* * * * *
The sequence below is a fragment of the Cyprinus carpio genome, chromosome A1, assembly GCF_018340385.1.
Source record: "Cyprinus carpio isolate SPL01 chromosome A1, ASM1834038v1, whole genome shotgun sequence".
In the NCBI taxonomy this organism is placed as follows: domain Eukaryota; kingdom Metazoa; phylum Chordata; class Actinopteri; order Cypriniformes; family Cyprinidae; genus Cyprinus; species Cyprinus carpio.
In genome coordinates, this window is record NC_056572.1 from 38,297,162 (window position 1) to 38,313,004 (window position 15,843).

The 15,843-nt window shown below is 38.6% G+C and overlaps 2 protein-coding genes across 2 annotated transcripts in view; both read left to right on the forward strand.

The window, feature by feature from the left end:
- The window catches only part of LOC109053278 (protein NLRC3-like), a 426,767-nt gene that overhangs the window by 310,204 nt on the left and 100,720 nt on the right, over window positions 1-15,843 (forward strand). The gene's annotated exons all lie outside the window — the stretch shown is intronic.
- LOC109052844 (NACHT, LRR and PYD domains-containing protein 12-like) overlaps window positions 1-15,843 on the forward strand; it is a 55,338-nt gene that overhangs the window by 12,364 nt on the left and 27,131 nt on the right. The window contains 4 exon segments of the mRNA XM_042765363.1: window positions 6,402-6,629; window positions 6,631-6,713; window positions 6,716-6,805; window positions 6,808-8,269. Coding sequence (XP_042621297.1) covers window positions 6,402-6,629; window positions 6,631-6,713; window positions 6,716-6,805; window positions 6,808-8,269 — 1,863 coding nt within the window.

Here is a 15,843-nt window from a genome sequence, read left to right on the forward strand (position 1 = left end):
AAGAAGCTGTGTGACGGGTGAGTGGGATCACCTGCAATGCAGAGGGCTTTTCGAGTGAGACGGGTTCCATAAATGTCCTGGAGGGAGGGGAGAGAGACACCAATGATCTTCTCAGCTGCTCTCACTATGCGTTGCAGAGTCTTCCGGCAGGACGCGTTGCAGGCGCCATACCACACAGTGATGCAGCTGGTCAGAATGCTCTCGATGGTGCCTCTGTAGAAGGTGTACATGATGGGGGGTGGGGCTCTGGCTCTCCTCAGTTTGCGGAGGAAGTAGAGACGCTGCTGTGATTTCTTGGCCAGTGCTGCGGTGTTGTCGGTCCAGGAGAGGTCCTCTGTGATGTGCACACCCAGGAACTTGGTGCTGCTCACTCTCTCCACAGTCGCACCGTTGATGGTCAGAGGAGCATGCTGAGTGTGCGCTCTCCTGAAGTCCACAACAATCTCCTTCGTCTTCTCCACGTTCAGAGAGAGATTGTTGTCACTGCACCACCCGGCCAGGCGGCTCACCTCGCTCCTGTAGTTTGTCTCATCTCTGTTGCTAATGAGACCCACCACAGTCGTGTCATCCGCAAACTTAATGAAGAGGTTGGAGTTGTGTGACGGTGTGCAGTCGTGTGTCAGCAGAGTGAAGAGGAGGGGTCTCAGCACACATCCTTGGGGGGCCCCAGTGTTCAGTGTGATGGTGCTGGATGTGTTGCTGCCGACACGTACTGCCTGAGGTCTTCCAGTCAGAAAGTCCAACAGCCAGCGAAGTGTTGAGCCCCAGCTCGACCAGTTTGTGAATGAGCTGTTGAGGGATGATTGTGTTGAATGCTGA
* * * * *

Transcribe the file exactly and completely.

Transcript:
The sequence below is a fragment of the Cyprinus carpio genome, chromosome A1, assembly GCF_018340385.1.
Source record: "Cyprinus carpio isolate SPL01 chromosome A1, ASM1834038v1, whole genome shotgun sequence".
In the NCBI taxonomy this organism is placed as follows: domain Eukaryota; kingdom Metazoa; phylum Chordata; class Actinopteri; order Cypriniformes; family Cyprinidae; genus Cyprinus; species Cyprinus carpio.
In genome coordinates, this window is record NC_056572.1 from 38,297,162 (window position 1) to 38,313,004 (window position 15,843).

The 15,843-nt window shown below is 38.6% G+C and overlaps 2 protein-coding genes across 2 annotated transcripts in view; both read left to right on the forward strand.

The window, feature by feature from the left end:
- The window catches only part of LOC109053278 (protein NLRC3-like), a 426,767-nt gene that overhangs the window by 310,204 nt on the left and 100,720 nt on the right, over window positions 1-15,843 (forward strand). The gene's annotated exons all lie outside the window — the stretch shown is intronic.
- LOC109052844 (NACHT, LRR and PYD domains-containing protein 12-like) overlaps window positions 1-15,843 on the forward strand; it is a 55,338-nt gene that overhangs the window by 12,364 nt on the left and 27,131 nt on the right. The window contains 4 exon segments of the mRNA XM_042765363.1: window positions 6,402-6,629; window positions 6,631-6,713; window positions 6,716-6,805; window positions 6,808-8,269. Coding sequence (XP_042621297.1) covers window positions 6,402-6,629; window positions 6,631-6,713; window positions 6,716-6,805; window positions 6,808-8,269 — 1,863 coding nt within the window.

Here is a 15,843-nt window from a genome sequence, read left to right on the forward strand (position 1 = left end):
AAGAAGCTGTGTGACGGGTGAGTGGGATCACCTGCAATGCAGAGGGCTTTTCGAGTGAGACGGGTTCCATAAATGTCCTGGAGGGAGGGGAGAGAGACACCAATGATCTTCTCAGCTGCTCTCACTATGCGTTGCAGAGTCTTCCGGCAGGACGCGTTGCAGGCGCCATACCACACAGTGATGCAGCTGGTCAGAATGCTCTCGATGGTGCCTCTGTAGAAGGTGTACATGATGGGGGGTGGGGCTCTGGCTCTCCTCAGTTTGCGGAGGAAGTAGAGACGCTGCTGTGATTTCTTGGCCAGTGCTGCGGTGTTGTCGGTCCAGGAGAGGTCCTCTGTGATGTGCACACCCAGGAACTTGGTGCTGCTCACTCTCTCCACAGTCGCACCGTTGATGGTCAGAGGAGCATGCTGAGTGTGCGCTCTCCTGAAGTCCACAACAATCTCCTTCGTCTTCTCCACGTTCAGAGAGAGATTGTTGTCACTGCACCACCCGGCCAGGCGGCTCACCTCGCTCCTGTAGTTTGTCTCATCTCTGTTGCTAATGAGACCCACCACAGTCGTGTCATCCGCAAACTTAATGAAGAGGTTGGAGTTGTGTGACGGTGTGCAGTCGTGTGTCAGCAGAGTGAAGAGGAGGGGTCTCAGCACACATCCTTGGGGGGCCCCAGTGTTCAGTGTGATGGTGCTGGATGTGTTGCTGCCGACACGTACTGCCTGAGGTCTTCCAGTCAGAAAGTCCAACAGCCAGCGAAGTGTTGAGCCCCAGCTCGACCAGTTTGTGAATGAGCTGTTGAGGGATGATTGTGTTGAATGCTGA